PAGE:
Max Planck expands access to Elsevier portfolio

MUNICH, Germany—Having operated on a decentralized basis with their library information services until now, the Max Planck Society recently entered into an agreement with Amsterdam-based scientific publisher Elsevier.

Jeffrey Bouley
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MUNICH, Germany—Havingoperated on a decentralized basis with their library information services untilnow, the Max Planck Society recently entered into an agreement withAmsterdam-based scientific publisher Elsevier under which all scientists of the80 Max Planck Institutes will be granted access to the entire Elsevierfull-text portfolio for three years. In addition, the society has entered intoa development relationship with Elsevier for future informational offeringsfrom the publisher.
The expanded library access encompasses some 7.5 millionarticles available through ScienceDirect, which is Elsevier's online contentplatform. The actual online library services that the Max Planck Society isaccessing from Elsevier hasn't changed; only the scope of access to thoseservices. The increased access to information is expected to improvepharmaceutical efforts for the society across all areas of research, frompreclinical onward, and into other areas of study as well in life sciences,natural sciences and other areas.
"The institutes had managed their libraries on their ownbefore," notes Brant Emery, a spokesperson for ScienceDirect. "To maximizeefficiency, the Max Planck Society decided to start a process last year ofdeveloping a centralized library. By doing so, they not only gain economies ofscale, but are enabling a combination of online resources to be accessed bymore researchers and to create a much better pool of information for everyoneto draw from."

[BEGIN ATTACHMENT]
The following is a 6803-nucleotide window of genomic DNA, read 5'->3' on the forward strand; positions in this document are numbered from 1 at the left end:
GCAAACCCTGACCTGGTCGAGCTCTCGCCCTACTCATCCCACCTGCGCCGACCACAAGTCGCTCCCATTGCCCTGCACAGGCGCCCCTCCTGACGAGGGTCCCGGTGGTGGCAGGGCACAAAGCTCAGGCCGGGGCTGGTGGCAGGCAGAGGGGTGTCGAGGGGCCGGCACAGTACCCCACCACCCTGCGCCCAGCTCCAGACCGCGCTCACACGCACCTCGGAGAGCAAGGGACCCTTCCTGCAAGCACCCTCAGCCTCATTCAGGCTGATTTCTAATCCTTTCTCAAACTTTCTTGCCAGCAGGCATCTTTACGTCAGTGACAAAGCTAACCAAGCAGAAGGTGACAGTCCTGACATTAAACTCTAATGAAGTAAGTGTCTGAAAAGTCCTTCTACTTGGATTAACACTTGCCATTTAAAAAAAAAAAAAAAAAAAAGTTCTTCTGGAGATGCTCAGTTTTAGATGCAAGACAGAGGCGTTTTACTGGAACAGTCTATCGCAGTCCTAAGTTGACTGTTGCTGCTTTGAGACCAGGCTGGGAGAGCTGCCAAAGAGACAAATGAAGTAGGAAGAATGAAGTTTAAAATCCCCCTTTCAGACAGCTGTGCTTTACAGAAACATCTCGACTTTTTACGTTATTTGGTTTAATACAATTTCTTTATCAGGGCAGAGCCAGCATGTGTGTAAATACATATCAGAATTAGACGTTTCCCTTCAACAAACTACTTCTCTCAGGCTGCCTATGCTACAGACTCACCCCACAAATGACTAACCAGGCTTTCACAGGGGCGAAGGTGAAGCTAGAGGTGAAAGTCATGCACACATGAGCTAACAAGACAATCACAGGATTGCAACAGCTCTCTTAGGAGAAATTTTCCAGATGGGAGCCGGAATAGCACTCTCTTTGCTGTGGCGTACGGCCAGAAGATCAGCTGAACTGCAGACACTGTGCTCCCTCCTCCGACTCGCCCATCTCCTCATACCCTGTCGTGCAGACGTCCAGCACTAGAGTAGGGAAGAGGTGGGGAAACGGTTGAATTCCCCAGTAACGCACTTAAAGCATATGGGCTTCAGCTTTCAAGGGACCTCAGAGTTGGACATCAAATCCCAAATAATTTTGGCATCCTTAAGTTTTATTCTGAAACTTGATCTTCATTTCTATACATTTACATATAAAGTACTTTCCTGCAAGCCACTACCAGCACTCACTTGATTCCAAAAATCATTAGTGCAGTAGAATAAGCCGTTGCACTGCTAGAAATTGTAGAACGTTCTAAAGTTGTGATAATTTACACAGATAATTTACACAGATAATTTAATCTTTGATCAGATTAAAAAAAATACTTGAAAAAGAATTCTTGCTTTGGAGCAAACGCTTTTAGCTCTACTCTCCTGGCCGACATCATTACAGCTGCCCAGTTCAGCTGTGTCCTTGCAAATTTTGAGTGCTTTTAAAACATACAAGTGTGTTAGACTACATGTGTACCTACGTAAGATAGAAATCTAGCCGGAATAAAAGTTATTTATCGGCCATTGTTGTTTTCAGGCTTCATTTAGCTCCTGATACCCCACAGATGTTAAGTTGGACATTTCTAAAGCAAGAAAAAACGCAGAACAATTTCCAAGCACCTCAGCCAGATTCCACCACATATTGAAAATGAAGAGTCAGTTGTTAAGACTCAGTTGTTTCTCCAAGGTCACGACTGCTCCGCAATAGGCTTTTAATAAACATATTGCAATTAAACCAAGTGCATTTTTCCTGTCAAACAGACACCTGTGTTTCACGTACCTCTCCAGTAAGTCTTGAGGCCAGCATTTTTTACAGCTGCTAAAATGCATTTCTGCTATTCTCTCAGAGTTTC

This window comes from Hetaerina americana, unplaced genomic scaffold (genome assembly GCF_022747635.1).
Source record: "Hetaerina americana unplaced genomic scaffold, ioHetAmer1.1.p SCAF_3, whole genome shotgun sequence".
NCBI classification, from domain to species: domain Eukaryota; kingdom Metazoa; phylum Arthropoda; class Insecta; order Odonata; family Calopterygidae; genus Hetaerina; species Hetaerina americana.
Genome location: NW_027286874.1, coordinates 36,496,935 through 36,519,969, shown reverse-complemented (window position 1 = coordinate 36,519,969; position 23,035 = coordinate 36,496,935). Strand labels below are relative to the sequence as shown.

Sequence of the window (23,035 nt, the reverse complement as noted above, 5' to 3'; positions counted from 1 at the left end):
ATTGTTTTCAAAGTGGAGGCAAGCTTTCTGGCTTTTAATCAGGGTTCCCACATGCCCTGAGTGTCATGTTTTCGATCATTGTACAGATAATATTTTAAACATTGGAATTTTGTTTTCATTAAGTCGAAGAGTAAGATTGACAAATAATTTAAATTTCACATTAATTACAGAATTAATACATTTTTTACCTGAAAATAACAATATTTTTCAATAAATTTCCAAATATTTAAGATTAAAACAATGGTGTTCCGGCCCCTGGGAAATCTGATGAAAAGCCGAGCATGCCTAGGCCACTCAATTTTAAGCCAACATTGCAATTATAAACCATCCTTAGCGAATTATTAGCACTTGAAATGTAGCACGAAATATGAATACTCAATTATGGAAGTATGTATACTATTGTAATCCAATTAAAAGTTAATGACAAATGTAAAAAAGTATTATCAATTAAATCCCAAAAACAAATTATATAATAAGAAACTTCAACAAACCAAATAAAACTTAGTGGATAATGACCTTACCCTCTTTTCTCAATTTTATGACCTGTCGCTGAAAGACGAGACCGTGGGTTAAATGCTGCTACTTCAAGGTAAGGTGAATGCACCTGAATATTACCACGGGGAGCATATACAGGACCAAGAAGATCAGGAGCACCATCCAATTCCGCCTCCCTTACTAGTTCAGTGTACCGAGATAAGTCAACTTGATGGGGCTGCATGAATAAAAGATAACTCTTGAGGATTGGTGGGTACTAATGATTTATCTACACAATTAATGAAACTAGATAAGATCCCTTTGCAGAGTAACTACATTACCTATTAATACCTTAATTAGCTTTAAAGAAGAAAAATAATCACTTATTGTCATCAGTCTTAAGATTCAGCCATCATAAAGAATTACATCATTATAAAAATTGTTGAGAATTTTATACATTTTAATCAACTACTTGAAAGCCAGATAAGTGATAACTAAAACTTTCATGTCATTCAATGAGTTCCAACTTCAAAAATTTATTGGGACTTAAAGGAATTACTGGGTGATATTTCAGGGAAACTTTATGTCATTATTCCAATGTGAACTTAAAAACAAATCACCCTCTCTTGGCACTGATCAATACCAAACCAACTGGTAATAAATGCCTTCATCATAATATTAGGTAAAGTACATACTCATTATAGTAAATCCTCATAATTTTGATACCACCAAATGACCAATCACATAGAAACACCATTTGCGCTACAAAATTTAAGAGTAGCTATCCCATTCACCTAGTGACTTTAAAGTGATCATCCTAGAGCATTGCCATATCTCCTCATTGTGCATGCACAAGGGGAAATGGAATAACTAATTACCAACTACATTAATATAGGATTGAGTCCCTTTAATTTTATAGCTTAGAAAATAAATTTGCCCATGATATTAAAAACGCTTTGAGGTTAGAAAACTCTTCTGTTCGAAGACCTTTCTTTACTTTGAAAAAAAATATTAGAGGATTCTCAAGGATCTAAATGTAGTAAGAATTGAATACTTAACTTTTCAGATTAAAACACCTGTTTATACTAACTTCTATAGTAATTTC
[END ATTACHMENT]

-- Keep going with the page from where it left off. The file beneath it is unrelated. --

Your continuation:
To further maximize efficiency, the Max Planck Societydecided to use only electronic versions of Elsevier-published articles,according to a news release jointly sent out by the society and Elsevier.
In addition to broadening access to articles for itsresearchers, the Mac Planck Society also accepted an invitation from Elsevierto join ScienceDirect's Development Partner Program, which has been establishedto help model ScienceDirect's continuing development according to customerneeds.
"This program was started in 2006 and is a new program inwhich we develop close collaboration with academic, government and corporateentities to enable better development of products and features as well ascreating a trusted network that can be involved in testing of prototypes andprovide concept development help," Emery explains. "The Max Planck Society has been following the path ofelectronic information provision for several years and knows that excellentresearch is not possible without a wide information base and permanentdevelopments in infrastructure," says Kurt Mehlhorn, vice president of the MaxPlanck Society. "Therefore, it makes sense that the existing collaboration isnot only extended, but that further enhancements to ScienceDirect will also bedirectly influenced. This way we can bring in our experience in the developmentphase [of ScienceDirect] and supply our scientists with new possibilitiesquickly and ideally configured."

Jeffrey Bouley

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